Skip to main content

Director Of Public Prosecutions

Volume 927: debated on Monday 7 March 1977

The text on this page has been created from Hansard archive content, it may contain typographical errors.


asked the Attorney-General when he next expects to meet the Director of Public Prosecutions.


asked the Attorney-General when he last met the Director of Public Prosecutions.


asked the Attorney-General when he last met the Director of Public Prosecutions.

I meet the Director as often as the need arises. I last met him on 25th February.

When my right hon. and learned Friend met the Director of Public Prosecutions, did he discuss with him the problems caused by lack of control by the public over the rights of private citizens to institute prosecutions, as opposed to civil proceedings? Does he agree that this trend is being exacerbated by an attempt to erode the discretion vested in the Attorney-General in a recent case?

That was not one of the subjects on the agenda at that particular meeting. Certainly I agree that there is a very distinct danger in what my hon. and learned Friend has said. I accept the need for private prosecutions to continue, but what I do not like—and, I imagine, other hon. Members do not like—is organisations making use of the private prosecution system or the analogous civil system in relation to one particular class of offence rather than across the board on all offences committed.

Can the Attorney-General confirm that next week he will make a statement on the report of the Director of Public Prosecutions about allegations of corruption in Birmingham?

I have answered a number of questions about that par. ticular matter. It has been a difficult matter to resolve, and I hope that a definite decision will be taken shortly.

Has the Attorney-General discussed with the Director of Public Prosecutions the possibility of a prosecution of Mr. Tikkoo, the owner of the "Globtik Venus", who raised a mercenary gang of armed people to attack a British ship and her crew? It would appear that Mr. Tikkoo in public statements seems to have committed an act of conspiracy, presumably supported by Opposition Members who are his parliamentary advisers, and the directors of his board.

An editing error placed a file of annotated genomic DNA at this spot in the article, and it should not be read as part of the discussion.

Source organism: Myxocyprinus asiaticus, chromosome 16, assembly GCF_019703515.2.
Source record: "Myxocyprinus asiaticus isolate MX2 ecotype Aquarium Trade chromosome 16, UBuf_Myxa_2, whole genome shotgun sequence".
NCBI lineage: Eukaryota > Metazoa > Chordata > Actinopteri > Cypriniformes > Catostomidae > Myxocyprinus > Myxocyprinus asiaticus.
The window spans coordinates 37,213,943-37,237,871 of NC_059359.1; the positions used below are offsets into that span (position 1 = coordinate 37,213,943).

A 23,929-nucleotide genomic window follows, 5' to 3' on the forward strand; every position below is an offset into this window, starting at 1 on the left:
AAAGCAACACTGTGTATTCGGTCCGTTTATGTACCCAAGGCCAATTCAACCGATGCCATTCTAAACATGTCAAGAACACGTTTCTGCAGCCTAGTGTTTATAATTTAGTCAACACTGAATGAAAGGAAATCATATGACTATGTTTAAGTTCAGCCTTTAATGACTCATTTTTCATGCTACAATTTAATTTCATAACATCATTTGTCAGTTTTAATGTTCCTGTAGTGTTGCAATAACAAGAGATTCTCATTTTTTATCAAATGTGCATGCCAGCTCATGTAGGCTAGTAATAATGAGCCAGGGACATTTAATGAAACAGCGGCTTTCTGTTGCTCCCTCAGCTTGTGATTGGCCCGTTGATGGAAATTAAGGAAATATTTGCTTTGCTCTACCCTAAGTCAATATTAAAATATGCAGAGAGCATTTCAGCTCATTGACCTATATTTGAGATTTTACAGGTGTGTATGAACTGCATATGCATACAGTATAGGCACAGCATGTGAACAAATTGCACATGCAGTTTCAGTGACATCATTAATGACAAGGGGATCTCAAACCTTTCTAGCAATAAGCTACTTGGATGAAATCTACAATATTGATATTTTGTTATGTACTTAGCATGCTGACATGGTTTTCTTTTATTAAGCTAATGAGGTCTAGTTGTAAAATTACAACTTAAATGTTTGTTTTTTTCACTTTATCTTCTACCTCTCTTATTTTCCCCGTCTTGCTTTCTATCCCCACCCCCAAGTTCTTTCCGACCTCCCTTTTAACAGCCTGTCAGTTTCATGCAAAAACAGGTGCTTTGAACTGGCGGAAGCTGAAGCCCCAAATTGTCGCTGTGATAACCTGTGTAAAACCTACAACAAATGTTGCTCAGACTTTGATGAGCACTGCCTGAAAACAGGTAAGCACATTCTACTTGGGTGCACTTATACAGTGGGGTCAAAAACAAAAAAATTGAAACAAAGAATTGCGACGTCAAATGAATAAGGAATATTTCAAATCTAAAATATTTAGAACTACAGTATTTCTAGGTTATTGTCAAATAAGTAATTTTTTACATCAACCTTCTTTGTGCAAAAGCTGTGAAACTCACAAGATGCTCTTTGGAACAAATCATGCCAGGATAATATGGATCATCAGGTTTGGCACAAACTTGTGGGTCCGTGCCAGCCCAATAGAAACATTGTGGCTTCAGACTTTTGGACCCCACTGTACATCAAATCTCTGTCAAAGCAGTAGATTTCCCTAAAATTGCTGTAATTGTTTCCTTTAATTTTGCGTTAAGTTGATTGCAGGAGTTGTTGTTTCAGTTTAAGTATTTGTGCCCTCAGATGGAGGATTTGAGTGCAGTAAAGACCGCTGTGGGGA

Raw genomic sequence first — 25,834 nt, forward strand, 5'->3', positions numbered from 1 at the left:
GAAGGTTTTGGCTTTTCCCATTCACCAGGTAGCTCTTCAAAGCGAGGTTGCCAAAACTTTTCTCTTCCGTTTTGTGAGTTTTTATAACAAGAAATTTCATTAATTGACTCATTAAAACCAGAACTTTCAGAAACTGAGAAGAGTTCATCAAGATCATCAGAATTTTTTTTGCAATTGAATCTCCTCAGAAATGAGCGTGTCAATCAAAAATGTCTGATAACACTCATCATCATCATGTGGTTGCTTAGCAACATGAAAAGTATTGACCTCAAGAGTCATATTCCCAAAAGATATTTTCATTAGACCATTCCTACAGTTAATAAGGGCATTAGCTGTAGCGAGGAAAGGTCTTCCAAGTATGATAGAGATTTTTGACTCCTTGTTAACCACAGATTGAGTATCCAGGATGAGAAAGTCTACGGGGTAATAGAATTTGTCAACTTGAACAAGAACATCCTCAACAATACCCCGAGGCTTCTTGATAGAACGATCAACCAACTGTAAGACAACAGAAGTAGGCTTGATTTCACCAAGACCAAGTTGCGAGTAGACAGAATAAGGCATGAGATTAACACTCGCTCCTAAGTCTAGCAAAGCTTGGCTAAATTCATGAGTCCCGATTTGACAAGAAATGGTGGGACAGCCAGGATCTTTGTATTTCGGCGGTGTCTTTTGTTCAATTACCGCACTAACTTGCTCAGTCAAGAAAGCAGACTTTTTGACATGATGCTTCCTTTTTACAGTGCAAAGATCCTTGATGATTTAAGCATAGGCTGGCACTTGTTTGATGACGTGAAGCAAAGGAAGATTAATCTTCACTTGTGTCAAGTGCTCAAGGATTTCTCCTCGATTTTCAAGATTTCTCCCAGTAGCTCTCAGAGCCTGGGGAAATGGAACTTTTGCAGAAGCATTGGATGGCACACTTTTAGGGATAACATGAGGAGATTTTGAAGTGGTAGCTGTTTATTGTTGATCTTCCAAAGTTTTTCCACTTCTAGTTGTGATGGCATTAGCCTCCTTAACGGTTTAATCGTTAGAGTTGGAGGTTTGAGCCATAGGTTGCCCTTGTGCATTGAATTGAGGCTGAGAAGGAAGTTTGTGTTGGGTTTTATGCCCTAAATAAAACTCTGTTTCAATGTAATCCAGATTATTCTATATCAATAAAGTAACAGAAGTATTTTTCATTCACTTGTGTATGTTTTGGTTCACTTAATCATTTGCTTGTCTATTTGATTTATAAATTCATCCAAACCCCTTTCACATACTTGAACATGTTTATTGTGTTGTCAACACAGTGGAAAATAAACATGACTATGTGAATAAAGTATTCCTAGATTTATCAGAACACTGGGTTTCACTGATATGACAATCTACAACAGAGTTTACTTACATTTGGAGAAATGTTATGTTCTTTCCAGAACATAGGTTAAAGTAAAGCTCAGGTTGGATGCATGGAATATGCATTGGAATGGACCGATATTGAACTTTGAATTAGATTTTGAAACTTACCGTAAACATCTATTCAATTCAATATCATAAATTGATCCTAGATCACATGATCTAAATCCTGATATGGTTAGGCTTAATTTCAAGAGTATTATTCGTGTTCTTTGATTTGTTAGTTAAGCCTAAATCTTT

My only information on this matter comes from the newspapers and the other media. I have asked the Director of Public Prosecutions to consider the matter and advise me whether offences have been committed.

What progress has been made on proposals to reform the prosecution system, and in particular on the proposal to open regional offices of the DPP?

The question of reform of the prosecution system is for the Home Secretary, and questions about this should be directed to him. Needless to say, he seeks my views and those of the DPP when considering the matter.


asked the Attorney General what is the establishment of the office of the Director of Public Prosecutions.

The present complement of the Director of Public Prosecutions is one Director, one deputy director, two assistant directors, eight assistant solicitors, 52 senior legal assistants and legal assistants, and 140 administrative and secretarial staff, making a total of 204.

Is the Attorney-General sure that the complement of the DPP's office is enough, bearing in mind the heavy load placed on that office as a result of company frauds? These amount to at least 28 current cases in which companies are being investigated by the DPP. It takes an inordinate length of time to get these cases to the courts—up to six years, as in the case of the Pergamon outfit.

The needs of the DPP's office depend in part on the matters with which it is concerned, subject to the regulations affecting it. They depend also, in part, on the number of cases which local police superintendents send to the DPP for advice. I am not in a position to reply directly to the question because, as I have said, the whole matter of the prosecution process is one for the Home Secretary, even though I am closely concerned with it.

Can the Attorney-General confirm that there is a serious problem in staffing the DPP's office, in view of the vast amount of work which that office must undertake? Would he agree that it is difficult to attract sufficiently competent people into that office with the salaries that are offered at the present time?

I have said many times that careers in the Government legal service generally are very rewarding, particularly in relation to the type of work carried out. I would hope that more practising members of the Bar would, after a period of time in practice, think it right to apply for positions in the office of the DPP.